The joy of welcoming a new child into the world can quickly turn to overwhelming grief when a mother dies after childbirth. While pregnancy and labor and delivery come with risks, failure on the part of physicians and health care teams to provide adequate care all too often contributes to instances of maternal mortality.
Pregnancy related deaths can occur during pregnancy, at the time of delivery or up to a year postpartum.
According to the Centers for Disease Control and Prevention, pregnancy-related complications cause approximately 700 deaths each year in the U.S.
Between 2011 and 2015, 31 percent of these deaths occurred during pregnancy, 36 percent happened during labor and delivery or shortly thereafter, and 33 percent occurred within one week to one year after giving birth.
Causes of pregnancy-related mortality
According to a USA Today report, health conditions aggravated by pregnancy or childbirth and pregnancy-related complications commonly contribute to maternal mortality in the U.S.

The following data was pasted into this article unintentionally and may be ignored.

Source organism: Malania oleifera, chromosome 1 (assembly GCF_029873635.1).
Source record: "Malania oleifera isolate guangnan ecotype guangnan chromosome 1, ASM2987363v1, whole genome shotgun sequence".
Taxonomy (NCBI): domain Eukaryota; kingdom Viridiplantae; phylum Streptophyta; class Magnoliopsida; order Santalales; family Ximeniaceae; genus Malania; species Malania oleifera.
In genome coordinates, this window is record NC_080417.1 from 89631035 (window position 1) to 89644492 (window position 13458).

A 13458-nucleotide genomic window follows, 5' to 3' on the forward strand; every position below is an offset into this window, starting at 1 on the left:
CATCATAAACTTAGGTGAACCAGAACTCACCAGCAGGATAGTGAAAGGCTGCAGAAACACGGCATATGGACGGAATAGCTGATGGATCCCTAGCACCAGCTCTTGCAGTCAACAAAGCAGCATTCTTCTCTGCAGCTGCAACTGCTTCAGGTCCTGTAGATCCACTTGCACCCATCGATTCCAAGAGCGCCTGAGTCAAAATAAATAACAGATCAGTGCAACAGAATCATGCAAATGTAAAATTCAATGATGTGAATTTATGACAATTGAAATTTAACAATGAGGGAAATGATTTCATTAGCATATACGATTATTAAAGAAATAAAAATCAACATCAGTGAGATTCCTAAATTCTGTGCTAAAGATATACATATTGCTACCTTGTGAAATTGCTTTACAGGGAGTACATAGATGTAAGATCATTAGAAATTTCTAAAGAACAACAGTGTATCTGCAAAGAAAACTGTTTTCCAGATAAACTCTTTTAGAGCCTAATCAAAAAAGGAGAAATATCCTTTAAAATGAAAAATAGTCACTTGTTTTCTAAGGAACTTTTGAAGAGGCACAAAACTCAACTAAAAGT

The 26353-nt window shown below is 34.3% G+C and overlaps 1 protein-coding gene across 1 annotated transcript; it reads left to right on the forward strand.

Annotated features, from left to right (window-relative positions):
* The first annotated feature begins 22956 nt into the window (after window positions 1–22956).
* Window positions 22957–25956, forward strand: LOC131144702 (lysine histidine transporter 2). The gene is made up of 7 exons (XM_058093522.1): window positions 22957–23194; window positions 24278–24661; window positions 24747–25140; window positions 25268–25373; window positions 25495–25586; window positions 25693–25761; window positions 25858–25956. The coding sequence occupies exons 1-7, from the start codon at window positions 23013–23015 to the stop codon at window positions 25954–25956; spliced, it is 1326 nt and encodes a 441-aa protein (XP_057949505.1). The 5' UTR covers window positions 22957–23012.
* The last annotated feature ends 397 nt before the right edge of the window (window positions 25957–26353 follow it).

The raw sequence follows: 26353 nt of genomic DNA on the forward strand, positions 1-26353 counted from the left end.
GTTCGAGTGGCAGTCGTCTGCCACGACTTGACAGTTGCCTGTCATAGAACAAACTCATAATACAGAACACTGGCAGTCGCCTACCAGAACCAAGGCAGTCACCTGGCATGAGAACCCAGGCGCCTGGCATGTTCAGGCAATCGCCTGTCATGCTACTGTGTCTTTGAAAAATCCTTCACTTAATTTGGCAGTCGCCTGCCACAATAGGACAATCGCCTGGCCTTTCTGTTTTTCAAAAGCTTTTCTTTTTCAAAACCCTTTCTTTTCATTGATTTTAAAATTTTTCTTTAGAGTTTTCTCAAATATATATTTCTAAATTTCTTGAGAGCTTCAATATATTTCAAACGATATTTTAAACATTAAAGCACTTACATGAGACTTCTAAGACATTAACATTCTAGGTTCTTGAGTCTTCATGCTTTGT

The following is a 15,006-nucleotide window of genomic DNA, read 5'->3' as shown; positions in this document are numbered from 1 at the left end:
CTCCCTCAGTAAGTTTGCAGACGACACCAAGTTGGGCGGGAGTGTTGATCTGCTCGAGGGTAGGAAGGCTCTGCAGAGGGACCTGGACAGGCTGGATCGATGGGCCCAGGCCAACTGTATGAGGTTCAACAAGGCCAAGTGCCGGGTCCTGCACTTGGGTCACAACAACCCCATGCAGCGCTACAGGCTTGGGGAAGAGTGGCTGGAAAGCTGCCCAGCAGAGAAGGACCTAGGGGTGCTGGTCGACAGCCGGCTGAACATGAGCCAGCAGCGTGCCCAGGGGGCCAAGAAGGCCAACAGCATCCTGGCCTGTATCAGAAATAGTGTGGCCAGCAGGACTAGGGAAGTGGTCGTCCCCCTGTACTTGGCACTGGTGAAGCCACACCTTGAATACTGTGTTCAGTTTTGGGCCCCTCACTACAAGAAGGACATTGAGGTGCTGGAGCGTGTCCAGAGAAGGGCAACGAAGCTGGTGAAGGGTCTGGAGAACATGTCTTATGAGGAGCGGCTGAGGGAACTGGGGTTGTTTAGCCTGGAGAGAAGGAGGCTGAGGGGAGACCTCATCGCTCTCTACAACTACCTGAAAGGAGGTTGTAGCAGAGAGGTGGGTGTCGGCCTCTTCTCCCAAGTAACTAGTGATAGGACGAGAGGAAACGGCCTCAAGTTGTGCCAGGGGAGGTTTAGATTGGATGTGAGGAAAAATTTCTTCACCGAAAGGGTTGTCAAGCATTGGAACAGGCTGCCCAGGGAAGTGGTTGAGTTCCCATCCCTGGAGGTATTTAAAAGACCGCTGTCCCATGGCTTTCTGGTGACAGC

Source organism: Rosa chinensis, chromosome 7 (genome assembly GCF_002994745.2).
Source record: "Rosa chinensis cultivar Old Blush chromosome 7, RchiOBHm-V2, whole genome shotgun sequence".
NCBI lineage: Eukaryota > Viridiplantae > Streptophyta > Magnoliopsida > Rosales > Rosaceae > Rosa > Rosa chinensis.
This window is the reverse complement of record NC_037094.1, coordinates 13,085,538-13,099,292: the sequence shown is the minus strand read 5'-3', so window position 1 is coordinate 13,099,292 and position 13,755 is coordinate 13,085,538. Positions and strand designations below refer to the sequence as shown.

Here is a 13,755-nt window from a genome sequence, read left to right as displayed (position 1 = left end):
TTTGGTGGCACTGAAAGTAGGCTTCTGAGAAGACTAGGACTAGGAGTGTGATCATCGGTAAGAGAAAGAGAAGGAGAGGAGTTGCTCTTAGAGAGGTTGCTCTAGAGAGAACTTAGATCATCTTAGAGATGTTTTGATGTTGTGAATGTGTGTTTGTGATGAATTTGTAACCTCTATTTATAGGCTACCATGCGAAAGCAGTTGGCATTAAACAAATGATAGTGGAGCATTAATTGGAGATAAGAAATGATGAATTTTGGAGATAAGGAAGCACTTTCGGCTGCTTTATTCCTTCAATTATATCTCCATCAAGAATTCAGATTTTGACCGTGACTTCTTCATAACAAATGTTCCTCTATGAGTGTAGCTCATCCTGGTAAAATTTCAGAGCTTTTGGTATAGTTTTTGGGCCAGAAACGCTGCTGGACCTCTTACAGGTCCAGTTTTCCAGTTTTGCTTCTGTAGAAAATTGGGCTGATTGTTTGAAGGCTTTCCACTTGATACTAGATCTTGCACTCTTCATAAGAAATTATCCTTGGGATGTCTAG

Heart disease and stroke rank as the top causes of death for mothers during or after pregnancy. Other pregnancy-related deaths occur due to emergencies during the pregnancy, or during labor and delivery. This may include, for example, mothers hemorrhaging during delivery or suffering amniotic fluid embolisms.
With the appropriate care, many pregnancy-related deaths can be prevented. Common issues that can lead to serious problems include:
- Failing to recognize the warning signs of patient distress
- Delaying a diagnosis
- Missing a diagnosis
- Inadequate response to an obstetric emergency
If you have questions about medical malpractice or maternal mortality, contact an experienced attorney.